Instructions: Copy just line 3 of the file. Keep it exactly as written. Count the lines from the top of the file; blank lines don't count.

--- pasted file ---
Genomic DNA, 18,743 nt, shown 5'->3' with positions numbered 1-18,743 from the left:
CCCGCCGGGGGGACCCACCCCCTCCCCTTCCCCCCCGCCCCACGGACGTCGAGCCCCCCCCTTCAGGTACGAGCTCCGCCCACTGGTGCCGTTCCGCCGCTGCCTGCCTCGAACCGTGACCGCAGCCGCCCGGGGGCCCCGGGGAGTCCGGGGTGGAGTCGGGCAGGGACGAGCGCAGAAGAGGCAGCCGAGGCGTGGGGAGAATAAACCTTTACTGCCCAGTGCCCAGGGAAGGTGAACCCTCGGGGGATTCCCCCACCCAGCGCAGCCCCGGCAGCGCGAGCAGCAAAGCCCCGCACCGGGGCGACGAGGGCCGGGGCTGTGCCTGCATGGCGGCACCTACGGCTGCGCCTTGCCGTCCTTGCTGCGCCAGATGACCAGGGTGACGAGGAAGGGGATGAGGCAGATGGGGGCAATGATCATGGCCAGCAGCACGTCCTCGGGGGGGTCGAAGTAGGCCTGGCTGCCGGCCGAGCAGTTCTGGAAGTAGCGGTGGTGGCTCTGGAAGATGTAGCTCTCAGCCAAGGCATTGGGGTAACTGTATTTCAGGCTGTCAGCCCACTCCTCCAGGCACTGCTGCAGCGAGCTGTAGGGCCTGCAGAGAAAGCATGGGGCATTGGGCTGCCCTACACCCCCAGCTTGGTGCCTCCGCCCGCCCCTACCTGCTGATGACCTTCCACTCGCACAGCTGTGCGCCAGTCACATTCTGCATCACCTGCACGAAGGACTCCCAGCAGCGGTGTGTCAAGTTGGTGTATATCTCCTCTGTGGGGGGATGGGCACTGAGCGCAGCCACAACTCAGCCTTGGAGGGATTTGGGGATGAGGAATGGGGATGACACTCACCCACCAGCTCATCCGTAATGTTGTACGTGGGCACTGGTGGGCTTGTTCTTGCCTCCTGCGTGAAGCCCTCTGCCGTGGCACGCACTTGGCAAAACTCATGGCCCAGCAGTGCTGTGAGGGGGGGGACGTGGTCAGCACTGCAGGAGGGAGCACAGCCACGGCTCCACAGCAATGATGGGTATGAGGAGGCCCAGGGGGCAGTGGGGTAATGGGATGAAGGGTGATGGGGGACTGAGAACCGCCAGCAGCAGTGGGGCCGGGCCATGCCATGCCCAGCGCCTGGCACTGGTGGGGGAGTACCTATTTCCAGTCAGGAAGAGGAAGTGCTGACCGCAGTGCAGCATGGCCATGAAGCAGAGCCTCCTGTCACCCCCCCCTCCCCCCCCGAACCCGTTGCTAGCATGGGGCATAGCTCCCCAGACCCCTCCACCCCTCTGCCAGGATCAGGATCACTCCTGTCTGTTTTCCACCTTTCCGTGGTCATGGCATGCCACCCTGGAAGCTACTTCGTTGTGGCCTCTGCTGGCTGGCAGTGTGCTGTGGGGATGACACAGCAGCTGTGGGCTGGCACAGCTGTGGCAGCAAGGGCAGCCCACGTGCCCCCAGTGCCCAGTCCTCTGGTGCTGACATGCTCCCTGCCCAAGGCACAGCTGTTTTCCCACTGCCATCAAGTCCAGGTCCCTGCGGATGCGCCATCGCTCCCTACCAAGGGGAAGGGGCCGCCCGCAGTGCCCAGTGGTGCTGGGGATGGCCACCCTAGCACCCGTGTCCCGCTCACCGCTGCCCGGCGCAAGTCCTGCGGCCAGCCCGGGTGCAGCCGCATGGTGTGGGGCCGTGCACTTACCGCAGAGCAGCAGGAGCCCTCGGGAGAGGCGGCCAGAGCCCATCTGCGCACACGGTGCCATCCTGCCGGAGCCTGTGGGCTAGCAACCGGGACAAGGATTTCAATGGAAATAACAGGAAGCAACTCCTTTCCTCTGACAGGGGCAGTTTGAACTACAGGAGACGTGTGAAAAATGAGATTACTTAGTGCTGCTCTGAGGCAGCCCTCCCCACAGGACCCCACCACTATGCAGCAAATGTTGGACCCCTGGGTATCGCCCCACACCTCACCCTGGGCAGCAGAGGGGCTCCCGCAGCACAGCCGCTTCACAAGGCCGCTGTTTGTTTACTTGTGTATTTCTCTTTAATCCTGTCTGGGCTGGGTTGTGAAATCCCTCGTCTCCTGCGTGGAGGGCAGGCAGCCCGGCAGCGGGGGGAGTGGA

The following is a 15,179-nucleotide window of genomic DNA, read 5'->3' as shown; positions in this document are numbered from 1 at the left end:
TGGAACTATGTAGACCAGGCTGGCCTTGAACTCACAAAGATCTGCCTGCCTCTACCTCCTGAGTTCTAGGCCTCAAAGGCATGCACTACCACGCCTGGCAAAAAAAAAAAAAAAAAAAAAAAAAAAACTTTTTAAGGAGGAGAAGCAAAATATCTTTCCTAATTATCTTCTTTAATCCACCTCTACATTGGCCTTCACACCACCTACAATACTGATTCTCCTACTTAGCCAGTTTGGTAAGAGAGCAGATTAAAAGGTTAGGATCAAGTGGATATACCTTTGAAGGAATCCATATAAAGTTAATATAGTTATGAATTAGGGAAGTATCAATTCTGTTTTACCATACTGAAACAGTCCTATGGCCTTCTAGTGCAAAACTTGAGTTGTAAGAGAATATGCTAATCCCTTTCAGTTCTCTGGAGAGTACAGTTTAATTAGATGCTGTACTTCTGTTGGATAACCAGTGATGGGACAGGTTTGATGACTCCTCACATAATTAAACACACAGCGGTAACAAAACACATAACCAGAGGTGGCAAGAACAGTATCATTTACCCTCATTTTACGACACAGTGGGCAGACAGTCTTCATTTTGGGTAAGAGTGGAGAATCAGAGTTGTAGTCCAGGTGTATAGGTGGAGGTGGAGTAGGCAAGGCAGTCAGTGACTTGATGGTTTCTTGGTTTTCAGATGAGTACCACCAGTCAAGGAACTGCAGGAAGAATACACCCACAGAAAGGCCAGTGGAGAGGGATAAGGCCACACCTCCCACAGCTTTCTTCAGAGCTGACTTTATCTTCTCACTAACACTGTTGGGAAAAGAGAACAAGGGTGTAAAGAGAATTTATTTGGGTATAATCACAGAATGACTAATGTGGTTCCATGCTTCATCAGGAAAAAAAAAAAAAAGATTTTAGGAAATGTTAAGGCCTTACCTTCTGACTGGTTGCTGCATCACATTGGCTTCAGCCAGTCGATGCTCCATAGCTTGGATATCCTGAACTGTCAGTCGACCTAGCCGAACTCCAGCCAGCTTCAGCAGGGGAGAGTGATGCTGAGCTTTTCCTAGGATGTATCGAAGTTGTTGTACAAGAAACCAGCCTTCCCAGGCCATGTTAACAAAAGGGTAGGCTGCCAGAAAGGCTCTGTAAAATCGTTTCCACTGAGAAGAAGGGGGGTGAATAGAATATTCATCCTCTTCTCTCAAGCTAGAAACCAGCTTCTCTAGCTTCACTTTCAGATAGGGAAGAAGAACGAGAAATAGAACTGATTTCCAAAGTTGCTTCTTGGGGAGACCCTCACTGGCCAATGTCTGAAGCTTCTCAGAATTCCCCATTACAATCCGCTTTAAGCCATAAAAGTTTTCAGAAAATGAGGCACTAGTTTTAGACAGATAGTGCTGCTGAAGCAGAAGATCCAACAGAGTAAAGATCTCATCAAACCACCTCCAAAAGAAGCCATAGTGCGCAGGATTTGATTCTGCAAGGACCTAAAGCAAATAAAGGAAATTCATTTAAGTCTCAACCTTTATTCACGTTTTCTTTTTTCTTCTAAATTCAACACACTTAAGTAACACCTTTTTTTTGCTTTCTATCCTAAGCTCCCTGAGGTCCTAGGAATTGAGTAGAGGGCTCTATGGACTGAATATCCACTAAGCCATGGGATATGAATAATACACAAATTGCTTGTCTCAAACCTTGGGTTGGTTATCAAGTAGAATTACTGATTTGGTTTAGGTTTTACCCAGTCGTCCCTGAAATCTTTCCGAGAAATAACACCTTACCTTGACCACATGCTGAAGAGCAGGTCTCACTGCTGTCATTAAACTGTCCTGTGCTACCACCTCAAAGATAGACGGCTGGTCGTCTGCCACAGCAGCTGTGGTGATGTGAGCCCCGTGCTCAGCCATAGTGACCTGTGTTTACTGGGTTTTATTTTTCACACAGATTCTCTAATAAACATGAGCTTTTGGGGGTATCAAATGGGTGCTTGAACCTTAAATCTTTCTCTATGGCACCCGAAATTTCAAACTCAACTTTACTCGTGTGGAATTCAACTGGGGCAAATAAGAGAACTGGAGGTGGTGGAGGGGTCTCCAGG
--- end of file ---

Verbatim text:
The following is a 15,179-nucleotide window of genomic DNA, read 5'->3' as shown; positions in this document are numbered from 1 at the left end: